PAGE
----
What is 3D TV?
Think of the “3” in 3D as the third axis, a newly arrived Z dimension that joins the 2D screen geometry of X (width) and Y (height).
You experience the sensation of depth in two basic ways:
Note: What makes the 3D illusion so startling is that you genuinely perceive the sense of depth that should only exist in the real world―not from an electronically-reproduced image on a flat screen.
With the arrival of three dimensions, entertainment in your home theater becomes ever more immersive. For sports fans, players appear to run in front of one another on a field that recedes behind them and where the ball seems to fly off the screen. For film fans, watching a 3D movie using a 3D-capable Blu-ray Disc player can replicate the awe you experienced seeing a movie like Avatar or Toy Story 3 in the theater.
Beyond sports events and Hollywood movies, there are deep-in-the-lair nature documentaries, you-are-there travelogues and immersive video games.
A 3D TV shows two separate images of the same picture from slightly different angles, one meant for your left eye and the other for your right eye. The viewer wears active LCD shutter glasses that synch to the display rate, twisting off the passage of light to your right eye when the image meant for your left eye appears and vice versa when the image for your right eye is flashed. This happens so quickly that your mind is fooled into putting together a complete stereoscopic picture.The new TV technology differs—and until recently—from old-fashioned movie 3D as well as the type of 3D now playing in theaters. Traditional or anaglyph 3D used passive glasses tinted different colors for each eye. These often came in the form of cardboard glasses and the effect was primitive compared to today’s technology.
Theaters today hand patrons passive glasses, but instead of using colored lenses, they are polarized. Because most home theater 3D glasses are active, they require power. Some glasses use rechargeable batteries, and you may be able to plug them into USB ports on the TV to refresh them. Others use disposable, disc-type batteries. However, a year after the introduction of active 3D shutter glasses, several manufacturers introduced TVs and glasses that use polarized glasses. These passive glasses require no power.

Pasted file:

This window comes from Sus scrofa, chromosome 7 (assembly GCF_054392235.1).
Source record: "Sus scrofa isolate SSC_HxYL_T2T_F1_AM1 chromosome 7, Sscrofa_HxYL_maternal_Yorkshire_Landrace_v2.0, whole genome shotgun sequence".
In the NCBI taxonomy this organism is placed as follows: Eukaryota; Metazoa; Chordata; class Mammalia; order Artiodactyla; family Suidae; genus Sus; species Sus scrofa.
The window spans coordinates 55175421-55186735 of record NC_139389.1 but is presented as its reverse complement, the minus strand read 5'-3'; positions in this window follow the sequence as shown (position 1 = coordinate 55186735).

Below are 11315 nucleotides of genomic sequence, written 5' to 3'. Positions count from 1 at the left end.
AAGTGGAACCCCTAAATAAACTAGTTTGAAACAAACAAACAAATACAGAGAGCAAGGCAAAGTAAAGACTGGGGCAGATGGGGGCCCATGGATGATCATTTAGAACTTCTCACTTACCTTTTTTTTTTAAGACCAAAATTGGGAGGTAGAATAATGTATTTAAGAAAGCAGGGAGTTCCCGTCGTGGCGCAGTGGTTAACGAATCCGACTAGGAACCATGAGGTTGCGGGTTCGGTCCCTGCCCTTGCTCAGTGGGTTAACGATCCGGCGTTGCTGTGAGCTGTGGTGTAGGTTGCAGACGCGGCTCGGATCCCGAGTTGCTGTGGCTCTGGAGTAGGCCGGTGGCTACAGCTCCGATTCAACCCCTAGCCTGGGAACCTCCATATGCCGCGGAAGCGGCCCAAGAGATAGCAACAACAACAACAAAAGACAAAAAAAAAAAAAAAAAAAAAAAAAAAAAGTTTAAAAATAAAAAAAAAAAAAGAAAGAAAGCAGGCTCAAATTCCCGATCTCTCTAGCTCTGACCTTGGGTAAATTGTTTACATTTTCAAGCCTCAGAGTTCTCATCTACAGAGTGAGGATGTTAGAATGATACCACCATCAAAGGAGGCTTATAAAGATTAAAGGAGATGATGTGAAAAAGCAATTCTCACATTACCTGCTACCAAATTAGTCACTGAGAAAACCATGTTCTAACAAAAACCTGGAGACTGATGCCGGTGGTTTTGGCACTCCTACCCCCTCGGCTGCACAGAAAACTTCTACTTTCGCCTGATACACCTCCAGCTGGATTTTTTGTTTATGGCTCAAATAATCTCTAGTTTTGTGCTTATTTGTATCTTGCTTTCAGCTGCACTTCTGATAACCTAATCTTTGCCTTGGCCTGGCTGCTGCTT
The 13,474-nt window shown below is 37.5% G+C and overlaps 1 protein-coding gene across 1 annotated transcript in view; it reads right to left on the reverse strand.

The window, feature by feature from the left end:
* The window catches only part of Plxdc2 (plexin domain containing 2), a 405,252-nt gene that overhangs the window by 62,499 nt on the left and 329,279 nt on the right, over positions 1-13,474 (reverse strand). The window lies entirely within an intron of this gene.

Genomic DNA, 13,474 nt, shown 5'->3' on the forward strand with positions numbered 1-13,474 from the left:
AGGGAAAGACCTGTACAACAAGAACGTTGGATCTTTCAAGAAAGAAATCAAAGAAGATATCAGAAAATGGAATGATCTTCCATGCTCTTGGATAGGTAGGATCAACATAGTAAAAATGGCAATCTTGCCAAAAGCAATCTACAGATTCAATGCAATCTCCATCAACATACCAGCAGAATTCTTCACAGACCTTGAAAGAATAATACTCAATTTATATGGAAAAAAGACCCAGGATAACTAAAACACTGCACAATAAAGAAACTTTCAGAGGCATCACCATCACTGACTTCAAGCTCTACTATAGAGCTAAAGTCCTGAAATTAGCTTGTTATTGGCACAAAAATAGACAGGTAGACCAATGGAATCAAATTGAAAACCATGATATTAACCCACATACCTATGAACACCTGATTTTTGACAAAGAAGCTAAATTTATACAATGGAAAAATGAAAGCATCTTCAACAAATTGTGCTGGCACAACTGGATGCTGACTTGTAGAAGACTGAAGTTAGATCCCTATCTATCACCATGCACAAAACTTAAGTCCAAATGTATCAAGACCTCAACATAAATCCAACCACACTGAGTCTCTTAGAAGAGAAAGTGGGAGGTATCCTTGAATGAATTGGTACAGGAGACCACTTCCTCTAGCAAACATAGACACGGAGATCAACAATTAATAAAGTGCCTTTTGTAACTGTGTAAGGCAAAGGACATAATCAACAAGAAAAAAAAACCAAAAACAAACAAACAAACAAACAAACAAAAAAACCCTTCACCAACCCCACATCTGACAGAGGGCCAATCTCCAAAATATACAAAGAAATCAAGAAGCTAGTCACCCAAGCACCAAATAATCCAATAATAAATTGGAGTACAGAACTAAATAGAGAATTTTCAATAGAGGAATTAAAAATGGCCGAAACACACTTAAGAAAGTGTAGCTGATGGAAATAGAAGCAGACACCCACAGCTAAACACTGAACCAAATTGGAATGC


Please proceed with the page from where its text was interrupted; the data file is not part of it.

You need a 3D-capable television set with the same manufacturer’s 3D glasses for each person watching and a 3D-capable Blu-ray Disc player in order to watch 3D Blu-ray movies. A particular TV manufacturer’s 3D glasses may not necessarily be compatible with another make of TV. For now, you need to wear the same brand glasses as the brand of TV. However, some accessory makers have introduced glasses that work with a variety of TV brands.
As for 3D content not on Blu-ray Disc, there are other program sources. Ask your satellite or cable TV operator about 3D channels or 3D video-on-demand content.
No. Even if you purchased an LCD TV in the last year or so that boasted refresh rates of 120Hz or 240Hz―which in theory might accommodate the display of a right and left image at 60Hz each―additional circuitry must be built in. The same is true for an older plasma TV, despite the 600Hz refresh rate cited by plasma manufacturers to compare their technology to the speed of LCD sets.
If you’re wondering whether a relatively-new Blu-ray Disc player be upgraded to 3D, again the answer is no. If the manufacturer didn’t list the player as 3D capable, it’s not.
At least one manufacturer has produced a handful of models that are ready to be upgraded to 3D with an optional emitter you simply plug in and place below or above the center of the screen.
The emitter controls 3D glasses you’d also purchase when you’re ready for 3D. However, most 3D TVs have the emitter built in so that the TV is 3D capable out of the box. Most HDTVs are not 3D upgradable, so you should be careful what you buy if you really want 3D.
Screens range in size from about 40 to 65 inches. All the major HDTV set manufacturers are shipping 3D TV models.
Though the HDMI 1.4 specification is built into the controllers in the HDMI ports of 3D-capable TVs and Blu-ray Disc players, you probably won’t see a 1.4 spec on cable packaging. What you should look for is an HDMI cable labeled “High Speed.” Such cables provide the bandwidth to transfer 3D at 1080p. If your existing cable can dependably pass 1080p signals, there’s an excellent chance you can continue to use it for 3D.
Your decision about buying a 3D TV should involve the same criteria you’d apply for buying any HDTV set: screen size and style; choice of flat-screen technology (LCD, LED-backlit LCD, or plasma); resolution (all 3D TV sets offer full HD or 1920 x 1080 pixels); the ability to display deep black; viewing angle; a variety of inputs including USB and multiple HDMI ports; and whether you want wired (Ethernet) or wireless (Wi-Fi) connectivity for streaming content from a networked computer or an Internet service. If you can get a demonstration of 3D TV in a showroom or from someone who has one set up at home, go for it. Since you’ll still be watching more TV in 2D than 3D, put your fondness for a TV’s overall feature set first if you find two TVs’ 3D capabilities equal.
About a million Americans are blind to the stereoscopic effect and cannot perceive the presence of depth on a 3D TV. While some of these people won’t suffer any ill effects from viewing the 3D picture, others may experience headaches, eye fatigue or other discomfort.
You’re likely to save some money if you buy a bundle―also called a kit―that comes with a combination of equipment including a 3D-capable TV, several pairs of glasses and a 3D-capable Blu-ray Disc player or home theater speaker system with 3D-capable Blu-ray player.